Ukraine has a vast collection of natural resources in a truly unique environment among the European countries. However, it is simultaneously one of the most environmentally polluted countries in the region... One where energy resources are used least efficiently.
According to the Food and Agriculture Organization of the United Nations (FAO), agriculture and livestock farming are the second largest sectors of the greenhouse gas emissions in the world. Considering the significant role that agriculture plays in the country's economy, the issue of on-growing pollution from agriculture alone becomes extremely significant.
According to the State Statistics Service, in 2017, Ukraine has exported $14.9 billion worth of agricultural products, which is nearly 40% of all national exports, alongside $8.1 billion worth of food exported to the European Union countries.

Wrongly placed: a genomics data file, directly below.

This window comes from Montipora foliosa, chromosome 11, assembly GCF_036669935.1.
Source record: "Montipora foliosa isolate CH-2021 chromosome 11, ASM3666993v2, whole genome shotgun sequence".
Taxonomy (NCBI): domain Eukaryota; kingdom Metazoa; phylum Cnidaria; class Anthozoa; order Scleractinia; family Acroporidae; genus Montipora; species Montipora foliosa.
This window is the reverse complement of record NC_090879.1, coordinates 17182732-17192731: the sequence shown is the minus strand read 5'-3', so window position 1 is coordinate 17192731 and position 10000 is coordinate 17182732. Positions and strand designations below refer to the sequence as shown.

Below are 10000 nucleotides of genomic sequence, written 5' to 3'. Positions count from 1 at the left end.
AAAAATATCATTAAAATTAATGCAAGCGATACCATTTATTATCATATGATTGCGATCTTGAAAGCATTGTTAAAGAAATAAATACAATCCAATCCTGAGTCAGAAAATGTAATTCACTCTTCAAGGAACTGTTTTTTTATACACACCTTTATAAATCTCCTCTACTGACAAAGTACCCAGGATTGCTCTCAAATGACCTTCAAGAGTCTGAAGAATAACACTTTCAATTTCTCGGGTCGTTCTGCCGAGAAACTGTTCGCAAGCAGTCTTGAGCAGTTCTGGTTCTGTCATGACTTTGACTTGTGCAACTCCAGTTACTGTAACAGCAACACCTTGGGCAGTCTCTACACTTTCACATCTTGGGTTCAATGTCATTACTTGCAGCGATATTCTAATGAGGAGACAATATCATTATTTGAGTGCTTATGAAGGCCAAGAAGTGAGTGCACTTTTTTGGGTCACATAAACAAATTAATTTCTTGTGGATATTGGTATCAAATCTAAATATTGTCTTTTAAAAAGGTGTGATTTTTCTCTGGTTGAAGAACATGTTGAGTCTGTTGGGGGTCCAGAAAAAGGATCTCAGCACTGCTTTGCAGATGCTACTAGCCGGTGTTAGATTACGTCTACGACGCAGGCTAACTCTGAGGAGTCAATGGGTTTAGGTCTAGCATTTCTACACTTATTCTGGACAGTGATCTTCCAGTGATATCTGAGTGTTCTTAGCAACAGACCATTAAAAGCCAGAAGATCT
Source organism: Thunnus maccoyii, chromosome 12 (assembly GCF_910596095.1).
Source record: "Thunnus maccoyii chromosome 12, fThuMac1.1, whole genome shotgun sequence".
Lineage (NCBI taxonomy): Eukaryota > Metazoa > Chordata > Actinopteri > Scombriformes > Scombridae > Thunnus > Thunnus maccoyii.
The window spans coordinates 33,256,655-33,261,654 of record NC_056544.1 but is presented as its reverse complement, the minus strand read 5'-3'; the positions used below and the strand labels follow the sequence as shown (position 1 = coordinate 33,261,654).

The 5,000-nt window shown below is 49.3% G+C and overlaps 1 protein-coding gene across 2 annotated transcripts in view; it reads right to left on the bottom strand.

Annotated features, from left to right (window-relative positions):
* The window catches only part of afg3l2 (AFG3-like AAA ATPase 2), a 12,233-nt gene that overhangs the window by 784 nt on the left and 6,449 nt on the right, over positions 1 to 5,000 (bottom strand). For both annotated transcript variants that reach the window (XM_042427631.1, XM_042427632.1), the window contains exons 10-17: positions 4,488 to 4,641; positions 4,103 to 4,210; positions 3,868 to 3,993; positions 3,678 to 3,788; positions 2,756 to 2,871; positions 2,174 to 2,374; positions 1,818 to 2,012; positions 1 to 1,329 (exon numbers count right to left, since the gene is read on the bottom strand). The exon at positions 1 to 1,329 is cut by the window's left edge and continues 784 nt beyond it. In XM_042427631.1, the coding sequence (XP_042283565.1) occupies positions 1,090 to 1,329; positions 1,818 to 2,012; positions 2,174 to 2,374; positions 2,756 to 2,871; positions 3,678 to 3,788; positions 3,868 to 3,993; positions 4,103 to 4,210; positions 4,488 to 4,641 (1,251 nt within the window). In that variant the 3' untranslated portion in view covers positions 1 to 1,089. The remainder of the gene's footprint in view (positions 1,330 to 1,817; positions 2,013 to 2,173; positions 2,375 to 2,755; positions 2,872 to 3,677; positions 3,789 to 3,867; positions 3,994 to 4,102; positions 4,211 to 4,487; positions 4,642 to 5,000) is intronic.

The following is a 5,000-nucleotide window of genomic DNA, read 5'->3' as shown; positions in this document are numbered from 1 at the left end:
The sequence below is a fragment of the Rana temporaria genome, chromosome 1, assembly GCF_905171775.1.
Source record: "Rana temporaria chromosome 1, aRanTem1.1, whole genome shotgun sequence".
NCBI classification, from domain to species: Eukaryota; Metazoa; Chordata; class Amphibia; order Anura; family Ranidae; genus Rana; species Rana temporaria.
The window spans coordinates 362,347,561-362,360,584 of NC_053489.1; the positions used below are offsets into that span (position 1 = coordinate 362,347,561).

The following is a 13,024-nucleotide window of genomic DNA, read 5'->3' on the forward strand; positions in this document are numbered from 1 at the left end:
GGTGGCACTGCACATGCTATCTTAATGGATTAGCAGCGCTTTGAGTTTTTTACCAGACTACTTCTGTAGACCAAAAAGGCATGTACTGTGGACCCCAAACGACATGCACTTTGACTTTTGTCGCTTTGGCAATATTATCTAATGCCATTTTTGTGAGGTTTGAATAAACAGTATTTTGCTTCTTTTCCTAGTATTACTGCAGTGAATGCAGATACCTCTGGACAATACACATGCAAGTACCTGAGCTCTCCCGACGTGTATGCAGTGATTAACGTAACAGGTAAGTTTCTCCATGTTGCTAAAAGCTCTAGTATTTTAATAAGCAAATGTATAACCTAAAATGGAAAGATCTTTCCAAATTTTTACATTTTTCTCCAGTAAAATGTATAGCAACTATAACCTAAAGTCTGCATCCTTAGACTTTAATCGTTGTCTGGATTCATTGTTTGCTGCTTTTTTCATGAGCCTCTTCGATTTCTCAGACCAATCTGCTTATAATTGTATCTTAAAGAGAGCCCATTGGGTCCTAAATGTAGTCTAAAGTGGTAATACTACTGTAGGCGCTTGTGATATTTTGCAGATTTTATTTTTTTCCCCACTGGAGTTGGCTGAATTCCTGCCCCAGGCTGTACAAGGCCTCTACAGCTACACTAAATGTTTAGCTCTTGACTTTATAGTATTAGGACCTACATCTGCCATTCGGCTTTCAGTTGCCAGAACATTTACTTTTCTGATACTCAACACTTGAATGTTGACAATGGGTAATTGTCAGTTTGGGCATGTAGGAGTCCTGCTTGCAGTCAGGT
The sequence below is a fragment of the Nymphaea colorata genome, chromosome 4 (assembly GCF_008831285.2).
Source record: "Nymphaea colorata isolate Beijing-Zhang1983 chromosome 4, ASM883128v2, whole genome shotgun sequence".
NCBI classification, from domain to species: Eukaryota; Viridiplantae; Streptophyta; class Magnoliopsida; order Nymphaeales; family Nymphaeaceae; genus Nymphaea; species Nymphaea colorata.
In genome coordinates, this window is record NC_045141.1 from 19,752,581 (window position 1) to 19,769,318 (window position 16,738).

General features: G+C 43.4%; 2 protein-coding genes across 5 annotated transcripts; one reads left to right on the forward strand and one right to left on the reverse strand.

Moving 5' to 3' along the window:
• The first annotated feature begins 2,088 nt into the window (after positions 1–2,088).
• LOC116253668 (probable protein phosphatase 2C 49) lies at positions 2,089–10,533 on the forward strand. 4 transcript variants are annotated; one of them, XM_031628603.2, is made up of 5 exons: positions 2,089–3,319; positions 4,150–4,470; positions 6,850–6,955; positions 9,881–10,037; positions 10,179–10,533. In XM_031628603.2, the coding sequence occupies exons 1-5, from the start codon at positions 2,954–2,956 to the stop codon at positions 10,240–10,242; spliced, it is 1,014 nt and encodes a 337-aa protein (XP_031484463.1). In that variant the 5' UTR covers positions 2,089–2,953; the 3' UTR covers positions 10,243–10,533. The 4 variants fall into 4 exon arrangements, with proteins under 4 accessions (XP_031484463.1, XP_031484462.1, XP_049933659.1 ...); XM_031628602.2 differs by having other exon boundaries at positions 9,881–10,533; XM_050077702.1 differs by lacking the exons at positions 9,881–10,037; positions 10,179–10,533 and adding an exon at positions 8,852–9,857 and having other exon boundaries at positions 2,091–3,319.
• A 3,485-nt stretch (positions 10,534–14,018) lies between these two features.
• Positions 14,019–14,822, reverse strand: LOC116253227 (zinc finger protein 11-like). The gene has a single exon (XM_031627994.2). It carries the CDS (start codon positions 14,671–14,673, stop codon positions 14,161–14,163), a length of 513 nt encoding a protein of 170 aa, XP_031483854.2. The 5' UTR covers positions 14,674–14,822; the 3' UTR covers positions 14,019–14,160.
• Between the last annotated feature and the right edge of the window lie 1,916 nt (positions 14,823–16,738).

Ukraine is one of the three largest exporters of chicken to the EU countries, ranking eighth in the world among general exporters of poultry meat. Poultry farming occupies 94% of the livestock structure. We are currently observing a boom in poultry and, to some extent, pig farming as well. As a result, we are seeing scarily high levels of air, water, and soil pollution, and any and all notable side effects to this farming boom. In the life span of a single chicken, 0.2-0.3 kg of manure has to be formed regularly. Thousands of hectares of land scorched by toxic substances and vast amounts of contaminated water - this is the other side of the domestic poultry farming. The side rarely talked of or mentioned. Yet the one, that brings upon constant visible damage and pollution overall.